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Summer of disruption?

Gatwick workers vote for strike action over poverty pay
Barckley Sumner, Thursday, July 11th, 2019

Two separate groups of workers at Gatwick airport are to begin balloting for industrial action over poverty pay rates. If the workers vote for strike action then passengers at Gatwick are set to face delays and disruption later this summer.


Unite is conducting a ballot of over 100 members working for ICTS, who are employed to scan passengers’ luggage for explosive materials and other dangerous and prohibited materials. The workers are paid just £8.50 an hour and are seeking an increase of 50 pence an hour so that they are paid the real living wage of £9 an hour.


Unite is also balloting members employed by outsourcing giants ISS. The workers are involved in maintaining the facilities at Gatwick airport for example ensuring that toilets have the appropriate materials, as well as assisting with moving luggage and rearranging furniture.


The ISS workers are currently paid just £8.49 an hour and have been forced to ballot for industrial action after management reneged on a pay offer. The workers had agreed a two stage pay increase, with the second tranche due in April 2019. However this payment was not made, the manager who arranged the original deal has left the organisation and the company has failed to honour the pay pledge.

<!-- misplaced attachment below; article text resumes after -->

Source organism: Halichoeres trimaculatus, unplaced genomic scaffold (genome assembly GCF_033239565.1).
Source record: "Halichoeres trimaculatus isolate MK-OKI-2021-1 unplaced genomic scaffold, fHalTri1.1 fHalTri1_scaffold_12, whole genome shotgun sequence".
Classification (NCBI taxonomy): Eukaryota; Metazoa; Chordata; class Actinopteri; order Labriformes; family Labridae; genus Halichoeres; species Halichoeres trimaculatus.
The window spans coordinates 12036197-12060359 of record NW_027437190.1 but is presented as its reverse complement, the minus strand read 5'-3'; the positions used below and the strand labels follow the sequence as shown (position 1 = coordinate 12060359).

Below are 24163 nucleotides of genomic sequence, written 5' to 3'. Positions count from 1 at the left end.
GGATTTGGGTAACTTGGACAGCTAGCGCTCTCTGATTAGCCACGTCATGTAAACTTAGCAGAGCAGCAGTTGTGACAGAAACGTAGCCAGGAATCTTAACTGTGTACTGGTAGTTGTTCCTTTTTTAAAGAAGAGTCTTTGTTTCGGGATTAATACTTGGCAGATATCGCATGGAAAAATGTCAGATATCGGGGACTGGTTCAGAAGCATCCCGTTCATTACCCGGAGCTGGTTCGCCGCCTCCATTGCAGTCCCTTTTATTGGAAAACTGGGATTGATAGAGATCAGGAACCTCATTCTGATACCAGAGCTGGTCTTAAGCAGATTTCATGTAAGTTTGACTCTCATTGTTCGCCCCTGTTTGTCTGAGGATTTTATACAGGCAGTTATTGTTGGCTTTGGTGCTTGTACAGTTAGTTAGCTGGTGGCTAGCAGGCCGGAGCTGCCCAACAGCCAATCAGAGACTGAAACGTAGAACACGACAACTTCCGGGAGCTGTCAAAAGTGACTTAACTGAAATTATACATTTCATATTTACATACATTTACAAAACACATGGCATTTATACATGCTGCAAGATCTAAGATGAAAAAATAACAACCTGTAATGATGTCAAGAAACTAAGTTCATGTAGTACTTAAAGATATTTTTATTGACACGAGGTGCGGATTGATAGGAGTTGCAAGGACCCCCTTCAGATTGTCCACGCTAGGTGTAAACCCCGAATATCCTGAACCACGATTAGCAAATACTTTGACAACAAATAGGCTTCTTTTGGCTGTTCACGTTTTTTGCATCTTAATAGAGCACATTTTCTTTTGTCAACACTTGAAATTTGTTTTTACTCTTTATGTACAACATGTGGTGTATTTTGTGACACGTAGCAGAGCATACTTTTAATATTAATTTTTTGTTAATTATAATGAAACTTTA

Ballot papers for both strikes will be sent to members on Friday 12 July and the deadline for their return is Friday 26 July. If members vote for industrial action, then strikes could begin in mid-August, which would inevitably create disruption at the airport.

“It is time to end poverty pay at Gatwick airport,” said Unite regional officer Jamie Major.


“The owners of Gatwick airport are making millions every year while they are allowing workers on their contracts to be paid rates below what workers can actually live on,” he added.


“It is astonishing that workers who undertake such crucial safety critical work as scanning luggage, are paid so little for the work they do.


“If strikes go ahead then passengers will inevitably experience delays and a poorer service but this is in the hands of the contractors and Gatwick airport.


“Workers are drawing a line in the sand and stating clearly they will no longer accept such miserable rates of pay.”


Gatwick airport made profits of £148 million in the last financial year an increase of £88 million on the previous 12 months.


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